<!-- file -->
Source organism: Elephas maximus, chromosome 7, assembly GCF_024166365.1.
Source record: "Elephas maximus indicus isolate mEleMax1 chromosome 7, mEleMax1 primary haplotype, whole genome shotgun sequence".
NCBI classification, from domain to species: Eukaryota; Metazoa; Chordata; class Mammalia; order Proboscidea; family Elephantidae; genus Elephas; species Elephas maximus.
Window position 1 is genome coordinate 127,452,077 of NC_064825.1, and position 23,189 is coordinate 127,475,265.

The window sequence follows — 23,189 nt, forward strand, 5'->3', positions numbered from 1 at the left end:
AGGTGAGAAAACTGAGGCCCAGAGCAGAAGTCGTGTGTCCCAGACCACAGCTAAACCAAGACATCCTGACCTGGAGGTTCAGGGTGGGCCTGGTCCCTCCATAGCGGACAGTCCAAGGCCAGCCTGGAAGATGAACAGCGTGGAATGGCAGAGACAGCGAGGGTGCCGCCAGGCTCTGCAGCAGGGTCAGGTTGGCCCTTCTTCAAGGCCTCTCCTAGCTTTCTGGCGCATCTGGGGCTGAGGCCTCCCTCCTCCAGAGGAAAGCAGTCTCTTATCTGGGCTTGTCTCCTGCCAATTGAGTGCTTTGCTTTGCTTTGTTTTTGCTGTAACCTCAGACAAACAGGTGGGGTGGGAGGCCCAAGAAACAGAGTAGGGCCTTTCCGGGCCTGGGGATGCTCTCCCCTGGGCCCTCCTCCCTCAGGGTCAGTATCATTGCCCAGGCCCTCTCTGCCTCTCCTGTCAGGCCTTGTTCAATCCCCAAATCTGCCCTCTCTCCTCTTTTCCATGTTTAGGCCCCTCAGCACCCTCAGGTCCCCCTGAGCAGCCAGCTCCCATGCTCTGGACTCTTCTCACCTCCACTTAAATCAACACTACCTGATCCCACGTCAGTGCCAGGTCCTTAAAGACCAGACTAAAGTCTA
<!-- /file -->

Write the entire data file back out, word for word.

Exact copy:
Source organism: Elephas maximus, chromosome 7, assembly GCF_024166365.1.
Source record: "Elephas maximus indicus isolate mEleMax1 chromosome 7, mEleMax1 primary haplotype, whole genome shotgun sequence".
NCBI classification, from domain to species: Eukaryota; Metazoa; Chordata; class Mammalia; order Proboscidea; family Elephantidae; genus Elephas; species Elephas maximus.
Window position 1 is genome coordinate 127,452,077 of NC_064825.1, and position 23,189 is coordinate 127,475,265.

The window sequence follows — 23,189 nt, forward strand, 5'->3', positions numbered from 1 at the left end:
AGGTGAGAAAACTGAGGCCCAGAGCAGAAGTCGTGTGTCCCAGACCACAGCTAAACCAAGACATCCTGACCTGGAGGTTCAGGGTGGGCCTGGTCCCTCCATAGCGGACAGTCCAAGGCCAGCCTGGAAGATGAACAGCGTGGAATGGCAGAGACAGCGAGGGTGCCGCCAGGCTCTGCAGCAGGGTCAGGTTGGCCCTTCTTCAAGGCCTCTCCTAGCTTTCTGGCGCATCTGGGGCTGAGGCCTCCCTCCTCCAGAGGAAAGCAGTCTCTTATCTGGGCTTGTCTCCTGCCAATTGAGTGCTTTGCTTTGCTTTGTTTTTGCTGTAACCTCAGACAAACAGGTGGGGTGGGAGGCCCAAGAAACAGAGTAGGGCCTTTCCGGGCCTGGGGATGCTCTCCCCTGGGCCCTCCTCCCTCAGGGTCAGTATCATTGCCCAGGCCCTCTCTGCCTCTCCTGTCAGGCCTTGTTCAATCCCCAAATCTGCCCTCTCTCCTCTTTTCCATGTTTAGGCCCCTCAGCACCCTCAGGTCCCCCTGAGCAGCCAGCTCCCATGCTCTGGACTCTTCTCACCTCCACTTAAATCAACACTACCTGATCCCACGTCAGTGCCAGGTCCTTAAAGACCAGACTAAAGTCTA